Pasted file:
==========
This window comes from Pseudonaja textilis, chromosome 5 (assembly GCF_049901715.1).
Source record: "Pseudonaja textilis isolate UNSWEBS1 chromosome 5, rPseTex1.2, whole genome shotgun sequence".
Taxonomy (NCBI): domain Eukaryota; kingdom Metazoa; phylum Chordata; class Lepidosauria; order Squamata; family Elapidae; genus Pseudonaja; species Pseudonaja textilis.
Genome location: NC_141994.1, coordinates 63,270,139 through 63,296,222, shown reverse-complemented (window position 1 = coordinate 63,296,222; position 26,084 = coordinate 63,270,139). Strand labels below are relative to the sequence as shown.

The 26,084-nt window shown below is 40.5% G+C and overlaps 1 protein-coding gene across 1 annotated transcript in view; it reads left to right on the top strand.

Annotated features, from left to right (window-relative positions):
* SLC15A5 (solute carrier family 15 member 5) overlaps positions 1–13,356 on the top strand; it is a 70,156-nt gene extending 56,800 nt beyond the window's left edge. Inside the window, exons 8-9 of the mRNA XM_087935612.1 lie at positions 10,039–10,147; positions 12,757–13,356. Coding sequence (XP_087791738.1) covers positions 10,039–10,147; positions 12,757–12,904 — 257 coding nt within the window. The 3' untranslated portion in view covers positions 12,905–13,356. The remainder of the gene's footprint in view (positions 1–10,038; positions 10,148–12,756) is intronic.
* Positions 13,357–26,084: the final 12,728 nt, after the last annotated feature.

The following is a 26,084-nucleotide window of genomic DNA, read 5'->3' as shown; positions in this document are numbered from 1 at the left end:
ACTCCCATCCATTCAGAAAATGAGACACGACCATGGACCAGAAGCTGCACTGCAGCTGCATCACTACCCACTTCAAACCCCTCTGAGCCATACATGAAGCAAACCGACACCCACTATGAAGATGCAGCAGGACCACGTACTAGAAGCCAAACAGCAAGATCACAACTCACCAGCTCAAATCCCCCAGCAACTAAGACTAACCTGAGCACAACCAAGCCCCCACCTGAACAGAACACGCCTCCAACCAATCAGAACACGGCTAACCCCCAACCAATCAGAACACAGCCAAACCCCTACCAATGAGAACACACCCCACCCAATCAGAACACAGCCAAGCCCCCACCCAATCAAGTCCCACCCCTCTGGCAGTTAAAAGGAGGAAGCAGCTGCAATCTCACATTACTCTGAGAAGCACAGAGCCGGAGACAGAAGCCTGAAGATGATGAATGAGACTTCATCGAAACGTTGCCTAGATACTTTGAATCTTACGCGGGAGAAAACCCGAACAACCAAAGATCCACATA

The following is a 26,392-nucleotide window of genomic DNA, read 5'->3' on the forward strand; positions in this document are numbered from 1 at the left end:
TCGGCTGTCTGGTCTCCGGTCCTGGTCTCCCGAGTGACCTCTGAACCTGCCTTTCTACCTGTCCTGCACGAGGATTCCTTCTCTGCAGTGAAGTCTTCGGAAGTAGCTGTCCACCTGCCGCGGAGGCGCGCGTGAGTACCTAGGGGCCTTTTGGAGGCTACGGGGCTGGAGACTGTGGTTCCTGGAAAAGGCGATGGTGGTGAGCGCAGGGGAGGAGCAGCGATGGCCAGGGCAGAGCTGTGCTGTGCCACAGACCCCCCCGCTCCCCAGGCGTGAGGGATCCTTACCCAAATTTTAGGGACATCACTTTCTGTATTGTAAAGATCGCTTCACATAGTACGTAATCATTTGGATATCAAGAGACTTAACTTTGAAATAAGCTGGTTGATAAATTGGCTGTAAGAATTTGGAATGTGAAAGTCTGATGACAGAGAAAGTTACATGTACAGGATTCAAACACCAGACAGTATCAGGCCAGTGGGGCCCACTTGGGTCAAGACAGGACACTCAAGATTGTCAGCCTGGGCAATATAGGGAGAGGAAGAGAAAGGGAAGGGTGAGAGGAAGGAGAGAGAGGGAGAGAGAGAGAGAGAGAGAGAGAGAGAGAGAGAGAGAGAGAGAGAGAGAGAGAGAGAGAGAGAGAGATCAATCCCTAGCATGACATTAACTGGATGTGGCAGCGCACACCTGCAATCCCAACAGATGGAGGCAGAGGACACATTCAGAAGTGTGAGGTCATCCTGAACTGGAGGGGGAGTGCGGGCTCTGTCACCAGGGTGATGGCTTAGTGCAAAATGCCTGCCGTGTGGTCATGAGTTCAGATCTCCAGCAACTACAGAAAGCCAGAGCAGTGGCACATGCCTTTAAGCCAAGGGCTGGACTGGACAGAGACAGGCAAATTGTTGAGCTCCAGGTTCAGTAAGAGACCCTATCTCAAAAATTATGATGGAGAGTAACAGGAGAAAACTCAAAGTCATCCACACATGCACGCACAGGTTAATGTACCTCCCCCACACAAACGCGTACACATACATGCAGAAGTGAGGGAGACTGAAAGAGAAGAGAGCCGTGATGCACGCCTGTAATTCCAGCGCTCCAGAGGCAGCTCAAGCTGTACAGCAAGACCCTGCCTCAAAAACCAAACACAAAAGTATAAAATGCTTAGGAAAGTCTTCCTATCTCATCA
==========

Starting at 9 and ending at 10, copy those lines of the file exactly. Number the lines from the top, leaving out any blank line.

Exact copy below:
The following is a 26,084-nucleotide window of genomic DNA, read 5'->3' as shown; positions in this document are numbered from 1 at the left end:
ACTCCCATCCATTCAGAAAATGAGACACGACCATGGACCAGAAGCTGCACTGCAGCTGCATCACTACCCACTTCAAACCCCTCTGAGCCATACATGAAGCAAACCGACACCCACTATGAAGATGCAGCAGGACCACGTACTAGAAGCCAAACAGCAAGATCACAACTCACCAGCTCAAATCCCCCAGCAACTAAGACTAACCTGAGCACAACCAAGCCCCCACCTGAACAGAACACGCCTCCAACCAATCAGAACACGGCTAACCCCCAACCAATCAGAACACAGCCAAACCCCTACCAATGAGAACACACCCCACCCAATCAGAACACAGCCAAGCCCCCACCCAATCAAGTCCCACCCCTCTGGCAGTTAAAAGGAGGAAGCAGCTGCAATCTCACATTACTCTGAGAAGCACAGAGCCGGAGACAGAAGCCTGAAGATGATGAATGAGACTTCATCGAAACGTTGCCTAGATACTTTGAATCTTACGCGGGAGAAAACCCGAACAACCAAAGATCCACATA